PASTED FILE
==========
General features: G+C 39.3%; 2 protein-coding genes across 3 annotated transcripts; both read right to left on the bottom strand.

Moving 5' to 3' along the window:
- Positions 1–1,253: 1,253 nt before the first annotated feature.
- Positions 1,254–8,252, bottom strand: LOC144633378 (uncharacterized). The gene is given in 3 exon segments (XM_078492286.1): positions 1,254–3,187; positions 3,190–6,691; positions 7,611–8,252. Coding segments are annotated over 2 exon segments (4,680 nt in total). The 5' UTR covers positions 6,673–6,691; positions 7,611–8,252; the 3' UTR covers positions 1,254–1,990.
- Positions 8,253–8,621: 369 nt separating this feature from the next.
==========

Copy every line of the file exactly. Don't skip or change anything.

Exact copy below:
General features: G+C 39.3%; 2 protein-coding genes across 3 annotated transcripts; both read right to left on the bottom strand.

Moving 5' to 3' along the window:
- Positions 1–1,253: 1,253 nt before the first annotated feature.
- Positions 1,254–8,252, bottom strand: LOC144633378 (uncharacterized). The gene is given in 3 exon segments (XM_078492286.1): positions 1,254–3,187; positions 3,190–6,691; positions 7,611–8,252. Coding segments are annotated over 2 exon segments (4,680 nt in total). The 5' UTR covers positions 6,673–6,691; positions 7,611–8,252; the 3' UTR covers positions 1,254–1,990.
- Positions 8,253–8,621: 369 nt separating this feature from the next.